By the same token, schools need to explain to prospective families what they mean when they propose to deliver educational programming that doesn’t look quite like their father’s school. There are buzzwords a-plenty these days—design thinking, student-centered, STEM and STEAM, project-based learning, flipped classrooms, to name just a few—that mean varying things even to those of us in the biz; how parents are supposed to make sense of these, I don’t know.
Or rather, I sort of do know, and so do you. We help parents make sense of practices that weren’t around in their own day either by not employing them, or at least not relying too heavily on the terms alone, or by providing concrete, real examples of what they mean, what they are actually like, when they are lived by students in classrooms. Stories, authentic stories, preferably told by students themselves, are what will allow a school undertaking an innovative or at least novel practice to explain itself.
Recently I heard Australian educational guru Bruce Dixon say that people will embrace change if it is presented in ways that are congruent with the way they see the world and if the change has meaning for them. What parents want for their kids is an educational experience that validates them and fortifies them to move forward in life, in ways both concrete (they learn things that will help them succeed in their next educational experiences or in other aspects of civic and vocational life) and abstract (they learn how to create conditions in their lives that bring happiness and meaning to themselves and those around them). This is a parent’s framework for understanding the school, and this is the meaning they seek. Since this is more or less what schools, including independent schools, purport to provide, the narrative of schools’ stories should focus on how the new practice will meet these two goals. Evidence is good—even anecdotal evidence.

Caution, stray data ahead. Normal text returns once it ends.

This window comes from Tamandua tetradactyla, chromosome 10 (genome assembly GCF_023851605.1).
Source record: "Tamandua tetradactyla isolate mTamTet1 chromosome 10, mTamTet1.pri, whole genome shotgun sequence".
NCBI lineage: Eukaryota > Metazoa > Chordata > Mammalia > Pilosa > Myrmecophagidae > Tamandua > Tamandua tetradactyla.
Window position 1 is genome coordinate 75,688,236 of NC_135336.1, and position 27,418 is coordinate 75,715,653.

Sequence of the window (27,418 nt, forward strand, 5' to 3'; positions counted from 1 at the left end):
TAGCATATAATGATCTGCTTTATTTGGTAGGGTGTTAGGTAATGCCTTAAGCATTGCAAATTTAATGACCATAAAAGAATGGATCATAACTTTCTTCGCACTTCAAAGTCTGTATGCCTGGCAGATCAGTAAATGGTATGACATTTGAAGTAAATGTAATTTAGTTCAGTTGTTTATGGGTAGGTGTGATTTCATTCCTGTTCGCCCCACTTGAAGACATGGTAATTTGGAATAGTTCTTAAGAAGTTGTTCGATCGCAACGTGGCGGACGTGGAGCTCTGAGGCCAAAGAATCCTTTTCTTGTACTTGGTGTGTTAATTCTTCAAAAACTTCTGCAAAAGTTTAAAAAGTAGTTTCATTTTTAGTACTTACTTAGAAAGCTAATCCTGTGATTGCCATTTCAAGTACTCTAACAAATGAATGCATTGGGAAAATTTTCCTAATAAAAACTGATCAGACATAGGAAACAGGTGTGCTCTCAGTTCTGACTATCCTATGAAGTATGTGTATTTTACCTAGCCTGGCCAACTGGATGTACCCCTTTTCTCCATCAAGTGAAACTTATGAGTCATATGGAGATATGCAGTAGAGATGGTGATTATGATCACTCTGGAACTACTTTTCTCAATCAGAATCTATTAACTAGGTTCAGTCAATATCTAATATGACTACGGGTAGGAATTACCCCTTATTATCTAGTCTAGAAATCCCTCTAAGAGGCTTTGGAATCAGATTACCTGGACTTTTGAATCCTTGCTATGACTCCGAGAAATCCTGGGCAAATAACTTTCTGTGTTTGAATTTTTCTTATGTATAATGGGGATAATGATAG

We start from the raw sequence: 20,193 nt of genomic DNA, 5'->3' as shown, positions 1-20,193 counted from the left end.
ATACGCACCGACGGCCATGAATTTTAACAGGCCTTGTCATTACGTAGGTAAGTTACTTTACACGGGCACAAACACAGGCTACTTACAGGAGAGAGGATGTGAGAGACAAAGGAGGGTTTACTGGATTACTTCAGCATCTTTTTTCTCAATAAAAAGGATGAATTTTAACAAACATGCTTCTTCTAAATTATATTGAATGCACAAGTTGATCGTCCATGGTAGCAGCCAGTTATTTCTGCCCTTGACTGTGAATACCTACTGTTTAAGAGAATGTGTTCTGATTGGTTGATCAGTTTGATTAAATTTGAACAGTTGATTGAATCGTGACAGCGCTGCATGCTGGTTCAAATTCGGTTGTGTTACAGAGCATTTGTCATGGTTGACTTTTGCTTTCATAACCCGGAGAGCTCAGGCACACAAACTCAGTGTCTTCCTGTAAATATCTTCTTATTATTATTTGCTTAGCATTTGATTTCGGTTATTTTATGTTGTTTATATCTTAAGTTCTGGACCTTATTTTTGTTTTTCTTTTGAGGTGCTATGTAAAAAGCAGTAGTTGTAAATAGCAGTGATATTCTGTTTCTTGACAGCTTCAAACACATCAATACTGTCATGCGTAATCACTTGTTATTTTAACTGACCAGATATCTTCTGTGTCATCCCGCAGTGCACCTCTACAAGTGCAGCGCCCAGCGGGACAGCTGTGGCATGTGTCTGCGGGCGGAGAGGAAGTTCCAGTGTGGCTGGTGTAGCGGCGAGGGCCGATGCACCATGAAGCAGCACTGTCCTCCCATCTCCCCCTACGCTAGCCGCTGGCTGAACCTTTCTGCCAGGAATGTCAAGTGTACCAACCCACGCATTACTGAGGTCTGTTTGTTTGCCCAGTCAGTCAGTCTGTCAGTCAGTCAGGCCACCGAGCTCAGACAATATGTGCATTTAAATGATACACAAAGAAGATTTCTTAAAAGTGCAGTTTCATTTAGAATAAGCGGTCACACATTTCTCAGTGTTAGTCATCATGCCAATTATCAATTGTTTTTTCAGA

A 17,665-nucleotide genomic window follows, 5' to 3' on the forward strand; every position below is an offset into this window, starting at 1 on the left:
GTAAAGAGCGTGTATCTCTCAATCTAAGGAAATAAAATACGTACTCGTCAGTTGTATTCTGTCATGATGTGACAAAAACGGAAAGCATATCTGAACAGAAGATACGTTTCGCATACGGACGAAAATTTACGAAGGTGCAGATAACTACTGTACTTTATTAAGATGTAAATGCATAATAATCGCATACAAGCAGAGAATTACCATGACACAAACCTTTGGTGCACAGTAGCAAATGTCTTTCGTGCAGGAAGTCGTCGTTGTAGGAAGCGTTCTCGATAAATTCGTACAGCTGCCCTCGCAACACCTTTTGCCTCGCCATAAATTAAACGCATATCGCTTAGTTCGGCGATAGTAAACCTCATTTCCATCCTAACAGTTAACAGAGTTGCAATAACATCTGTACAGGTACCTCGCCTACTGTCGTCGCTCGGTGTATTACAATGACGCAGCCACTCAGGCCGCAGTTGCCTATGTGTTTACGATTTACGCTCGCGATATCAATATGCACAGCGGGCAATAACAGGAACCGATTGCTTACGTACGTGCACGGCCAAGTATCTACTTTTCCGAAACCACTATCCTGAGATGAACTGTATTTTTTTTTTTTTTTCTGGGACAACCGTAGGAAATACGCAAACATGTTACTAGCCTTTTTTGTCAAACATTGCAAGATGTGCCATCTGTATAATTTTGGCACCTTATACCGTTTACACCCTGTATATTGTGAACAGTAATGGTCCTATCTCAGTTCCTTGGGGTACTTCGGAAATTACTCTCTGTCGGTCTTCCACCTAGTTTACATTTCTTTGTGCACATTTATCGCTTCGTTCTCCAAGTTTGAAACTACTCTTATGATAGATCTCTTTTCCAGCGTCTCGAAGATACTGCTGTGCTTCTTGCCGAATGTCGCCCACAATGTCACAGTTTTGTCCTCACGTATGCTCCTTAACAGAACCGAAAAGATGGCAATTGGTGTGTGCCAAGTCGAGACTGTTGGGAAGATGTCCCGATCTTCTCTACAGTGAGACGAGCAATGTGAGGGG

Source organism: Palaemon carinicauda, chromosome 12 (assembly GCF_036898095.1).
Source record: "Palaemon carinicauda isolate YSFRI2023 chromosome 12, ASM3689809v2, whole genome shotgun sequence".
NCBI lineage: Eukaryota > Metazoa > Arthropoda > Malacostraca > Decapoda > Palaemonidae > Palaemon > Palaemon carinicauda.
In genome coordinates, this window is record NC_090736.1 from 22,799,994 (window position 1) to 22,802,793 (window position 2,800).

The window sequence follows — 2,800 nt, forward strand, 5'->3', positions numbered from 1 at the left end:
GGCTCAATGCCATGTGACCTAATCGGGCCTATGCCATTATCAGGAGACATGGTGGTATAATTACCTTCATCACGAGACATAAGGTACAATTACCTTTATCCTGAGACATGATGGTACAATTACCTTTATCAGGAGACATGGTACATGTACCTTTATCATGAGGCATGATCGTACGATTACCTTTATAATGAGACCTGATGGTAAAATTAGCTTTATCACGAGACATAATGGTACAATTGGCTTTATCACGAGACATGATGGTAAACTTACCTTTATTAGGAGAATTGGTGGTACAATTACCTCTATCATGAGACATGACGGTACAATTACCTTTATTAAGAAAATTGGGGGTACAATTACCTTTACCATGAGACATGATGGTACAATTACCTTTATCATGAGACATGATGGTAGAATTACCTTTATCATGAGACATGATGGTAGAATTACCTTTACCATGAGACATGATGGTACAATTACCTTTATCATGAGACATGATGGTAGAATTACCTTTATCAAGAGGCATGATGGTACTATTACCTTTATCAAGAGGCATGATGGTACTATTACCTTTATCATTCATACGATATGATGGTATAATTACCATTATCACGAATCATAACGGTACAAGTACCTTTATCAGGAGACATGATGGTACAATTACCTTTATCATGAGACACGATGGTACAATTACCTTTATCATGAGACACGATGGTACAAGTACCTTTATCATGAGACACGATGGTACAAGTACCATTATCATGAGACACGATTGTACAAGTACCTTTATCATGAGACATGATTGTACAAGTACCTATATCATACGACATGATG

A last thing I would urge upon a school seeking to present a new approach to its constituencies, including families both current and prospective, is confidence. A school that is doing well and has amassed a pile of market capital by virtue of a long record of success should consider (as I have written here before) the benefit to be gained from using its reputation to leverage innovation: not just “It’s a good idea, so we’re doing it” but “It’s a good idea because we’re doing it.” A school with less market clout will need to be a bit more circumspect, but a thorough understanding of the practice and its implications for kids’ success will help communicate the value. Good stories that specifically and confidently address anxieties can help. Pretending that everything will be just fine or stonewalling (or obfuscating) will not.
It’s not a sign of weakness to put serious thought into how innovation is to be presented to its audiences, especially as we enter a time (John Seely Brown calls it The Big Shift) when innovation will become a kind of norm as we learn to respond to the possibilities of education in our time and build what Bruce Dixon calls Schools for Modern Learners.
The real weakness will be not to innovate, or not to seek out and incorporate new practices at all, protesting that the school’s “markets”—colleges, its own staff, families—will never accept change. Educated properly (and that’s what we do, isn’t it?), they will.